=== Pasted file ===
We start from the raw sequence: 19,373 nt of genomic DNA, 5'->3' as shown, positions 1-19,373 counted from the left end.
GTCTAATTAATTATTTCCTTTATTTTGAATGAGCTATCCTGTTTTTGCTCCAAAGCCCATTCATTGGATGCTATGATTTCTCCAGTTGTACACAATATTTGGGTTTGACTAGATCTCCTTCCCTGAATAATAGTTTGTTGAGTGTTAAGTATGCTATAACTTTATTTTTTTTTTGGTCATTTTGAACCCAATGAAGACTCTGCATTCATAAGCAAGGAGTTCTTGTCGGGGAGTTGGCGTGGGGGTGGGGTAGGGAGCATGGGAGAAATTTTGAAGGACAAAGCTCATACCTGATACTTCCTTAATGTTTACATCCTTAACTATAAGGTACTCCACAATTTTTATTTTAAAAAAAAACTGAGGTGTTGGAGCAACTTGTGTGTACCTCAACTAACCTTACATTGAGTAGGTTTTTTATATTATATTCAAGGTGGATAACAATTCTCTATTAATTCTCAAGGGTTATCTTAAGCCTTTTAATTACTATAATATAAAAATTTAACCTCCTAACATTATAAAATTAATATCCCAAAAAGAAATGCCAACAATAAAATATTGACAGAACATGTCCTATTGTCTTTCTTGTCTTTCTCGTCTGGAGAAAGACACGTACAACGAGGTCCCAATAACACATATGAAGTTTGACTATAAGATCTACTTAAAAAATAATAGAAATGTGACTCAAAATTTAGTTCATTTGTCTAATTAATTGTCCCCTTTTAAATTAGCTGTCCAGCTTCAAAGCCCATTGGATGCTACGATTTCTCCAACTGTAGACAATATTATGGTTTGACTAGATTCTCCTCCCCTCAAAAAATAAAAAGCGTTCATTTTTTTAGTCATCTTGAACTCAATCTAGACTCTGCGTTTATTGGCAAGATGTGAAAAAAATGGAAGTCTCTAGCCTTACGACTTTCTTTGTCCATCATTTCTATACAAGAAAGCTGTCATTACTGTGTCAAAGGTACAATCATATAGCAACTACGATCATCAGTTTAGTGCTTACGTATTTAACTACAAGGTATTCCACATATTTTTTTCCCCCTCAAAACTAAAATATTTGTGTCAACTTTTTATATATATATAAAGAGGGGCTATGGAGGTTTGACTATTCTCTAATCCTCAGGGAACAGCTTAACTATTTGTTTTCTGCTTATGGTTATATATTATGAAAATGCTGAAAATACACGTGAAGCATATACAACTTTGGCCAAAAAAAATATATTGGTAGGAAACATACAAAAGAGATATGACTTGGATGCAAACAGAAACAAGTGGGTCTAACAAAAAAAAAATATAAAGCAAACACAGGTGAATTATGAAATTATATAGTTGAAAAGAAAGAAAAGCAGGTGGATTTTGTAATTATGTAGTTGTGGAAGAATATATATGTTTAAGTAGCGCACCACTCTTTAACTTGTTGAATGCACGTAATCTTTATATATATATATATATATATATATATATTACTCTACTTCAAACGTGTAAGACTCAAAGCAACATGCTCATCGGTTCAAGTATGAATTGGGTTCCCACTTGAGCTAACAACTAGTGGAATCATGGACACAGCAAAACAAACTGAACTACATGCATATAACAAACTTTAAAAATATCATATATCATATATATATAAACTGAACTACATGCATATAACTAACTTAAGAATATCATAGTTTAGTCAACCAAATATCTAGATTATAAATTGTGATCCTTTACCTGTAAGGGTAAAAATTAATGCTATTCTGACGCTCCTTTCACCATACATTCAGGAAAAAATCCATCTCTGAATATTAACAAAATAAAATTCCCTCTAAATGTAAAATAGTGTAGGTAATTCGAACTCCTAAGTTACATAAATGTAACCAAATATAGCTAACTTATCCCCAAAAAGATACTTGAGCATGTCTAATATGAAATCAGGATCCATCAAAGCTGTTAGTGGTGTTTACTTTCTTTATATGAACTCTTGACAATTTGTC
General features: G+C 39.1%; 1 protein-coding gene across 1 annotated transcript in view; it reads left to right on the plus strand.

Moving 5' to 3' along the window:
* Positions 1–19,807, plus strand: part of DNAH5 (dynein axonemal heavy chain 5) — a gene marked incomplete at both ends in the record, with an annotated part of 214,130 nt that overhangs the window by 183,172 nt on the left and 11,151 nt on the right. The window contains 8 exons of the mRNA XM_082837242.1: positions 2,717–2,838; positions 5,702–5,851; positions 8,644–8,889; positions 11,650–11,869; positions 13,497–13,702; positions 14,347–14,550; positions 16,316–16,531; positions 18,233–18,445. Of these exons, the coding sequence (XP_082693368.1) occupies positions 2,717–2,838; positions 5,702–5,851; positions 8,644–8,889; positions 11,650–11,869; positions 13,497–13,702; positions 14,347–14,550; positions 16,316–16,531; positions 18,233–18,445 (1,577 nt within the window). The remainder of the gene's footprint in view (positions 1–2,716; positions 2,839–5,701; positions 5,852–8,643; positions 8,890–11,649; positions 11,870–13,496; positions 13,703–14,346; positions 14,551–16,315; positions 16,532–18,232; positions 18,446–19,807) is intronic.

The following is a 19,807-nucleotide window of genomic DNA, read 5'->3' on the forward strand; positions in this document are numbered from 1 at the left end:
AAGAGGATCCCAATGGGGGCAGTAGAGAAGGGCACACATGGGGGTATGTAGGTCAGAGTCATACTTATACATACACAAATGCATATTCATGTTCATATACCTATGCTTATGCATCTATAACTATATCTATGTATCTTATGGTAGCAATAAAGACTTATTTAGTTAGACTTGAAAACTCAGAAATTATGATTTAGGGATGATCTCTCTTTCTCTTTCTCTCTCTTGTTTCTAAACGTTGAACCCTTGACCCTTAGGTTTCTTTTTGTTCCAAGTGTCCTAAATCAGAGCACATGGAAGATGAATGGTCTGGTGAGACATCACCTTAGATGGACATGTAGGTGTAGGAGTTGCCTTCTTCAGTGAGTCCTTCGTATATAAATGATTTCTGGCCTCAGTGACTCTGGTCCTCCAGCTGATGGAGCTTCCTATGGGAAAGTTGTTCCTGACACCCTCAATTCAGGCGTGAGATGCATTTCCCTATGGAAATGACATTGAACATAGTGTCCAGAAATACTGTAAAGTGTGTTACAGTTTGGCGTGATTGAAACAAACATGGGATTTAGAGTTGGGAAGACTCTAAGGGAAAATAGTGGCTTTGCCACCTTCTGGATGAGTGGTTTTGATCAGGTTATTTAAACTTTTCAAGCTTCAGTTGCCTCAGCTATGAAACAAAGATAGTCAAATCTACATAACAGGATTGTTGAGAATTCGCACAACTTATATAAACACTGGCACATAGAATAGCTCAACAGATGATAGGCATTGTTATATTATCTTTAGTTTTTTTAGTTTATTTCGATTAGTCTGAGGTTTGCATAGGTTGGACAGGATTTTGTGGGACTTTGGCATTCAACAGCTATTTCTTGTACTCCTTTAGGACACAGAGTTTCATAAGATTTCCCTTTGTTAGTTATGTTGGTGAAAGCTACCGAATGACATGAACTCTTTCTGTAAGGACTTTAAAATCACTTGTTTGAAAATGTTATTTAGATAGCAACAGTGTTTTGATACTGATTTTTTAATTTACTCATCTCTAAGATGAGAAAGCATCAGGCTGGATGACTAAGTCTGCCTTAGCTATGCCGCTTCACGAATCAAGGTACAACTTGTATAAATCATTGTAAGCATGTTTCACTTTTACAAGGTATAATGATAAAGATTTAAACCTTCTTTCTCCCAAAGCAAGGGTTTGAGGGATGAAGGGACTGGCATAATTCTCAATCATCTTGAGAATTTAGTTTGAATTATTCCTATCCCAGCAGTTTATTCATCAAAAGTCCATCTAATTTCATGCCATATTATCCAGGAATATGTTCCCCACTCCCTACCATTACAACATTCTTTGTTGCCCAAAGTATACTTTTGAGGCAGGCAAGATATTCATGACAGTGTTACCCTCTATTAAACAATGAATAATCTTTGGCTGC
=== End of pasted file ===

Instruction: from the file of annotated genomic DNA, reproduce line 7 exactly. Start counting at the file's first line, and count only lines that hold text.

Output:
AAGAGGATCCCAATGGGGGCAGTAGAGAAGGGCACACATGGGGGTATGTAGGTCAGAGTCATACTTATACATACACAAATGCATATTCATGTTCATATACCTATGCTTATGCATCTATAACTATATCTATGTATCTTATGGTAGCAATAAAGACTTATTTAGTTAGACTTGAAAACTCAGAAATTATGATTTAGGGATGATCTCTCTTTCTCTTTCTCTCTCTTGTTTCTAAACGTTGAACCCTTGACCCTTAGGTTTCTTTTTGTTCCAAGTGTCCTAAATCAGAGCACATGGAAGATGAATGGTCTGGTGAGACATCACCTTAGATGGACATGTAGGTGTAGGAGTTGCCTTCTTCAGTGAGTCCTTCGTATATAAATGATTTCTGGCCTCAGTGACTCTGGTCCTCCAGCTGATGGAGCTTCCTATGGGAAAGTTGTTCCTGACACCCTCAATTCAGGCGTGAGATGCATTTCCCTATGGAAATGACATTGAACATAGTGTCCAGAAATACTGTAAAGTGTGTTACAGTTTGGCGTGATTGAAACAAACATGGGATTTAGAGTTGGGAAGACTCTAAGGGAAAATAGTGGCTTTGCCACCTTCTGGATGAGTGGTTTTGATCAGGTTATTTAAACTTTTCAAGCTTCAGTTGCCTCAGCTATGAAACAAAGATAGTCAAATCTACATAACAGGATTGTTGAGAATTCGCACAACTTATATAAACACTGGCACATAGAATAGCTCAACAGATGATAGGCATTGTTATATTATCTTTAGTTTTTTTAGTTTATTTCGATTAGTCTGAGGTTTGCATAGGTTGGACAGGATTTTGTGGGACTTTGGCATTCAACAGCTATTTCTTGTACTCCTTTAGGACACAGAGTTTCATAAGATTTCCCTTTGTTAGTTATGTTGGTGAAAGCTACCGAATGACATGAACTCTTTCTGTAAGGACTTTAAAATCACTTGTTTGAAAATGTTATTTAGATAGCAACAGTGTTTTGATACTGATTTTTTAATTTACTCATCTCTAAGATGAGAAAGCATCAGGCTGGATGACTAAGTCTGCCTTAGCTATGCCGCTTCACGAATCAAGGTACAACTTGTATAAATCATTGTAAGCATGTTTCACTTTTACAAGGTATAATGATAAAGATTTAAACCTTCTTTCTCCCAAAGCAAGGGTTTGAGGGATGAAGGGACTGGCATAATTCTCAATCATCTTGAGAATTTAGTTTGAATTATTCCTATCCCAGCAGTTTATTCATCAAAAGTCCATCTAATTTCATGCCATATTATCCAGGAATATGTTCCCCACTCCCTACCATTACAACATTCTTTGTTGCCCAAAGTATACTTTTGAGGCAGGCAAGATATTCATGACAGTGTTACCCTCTATTAAACAATGAATAATCTTTGGCTGC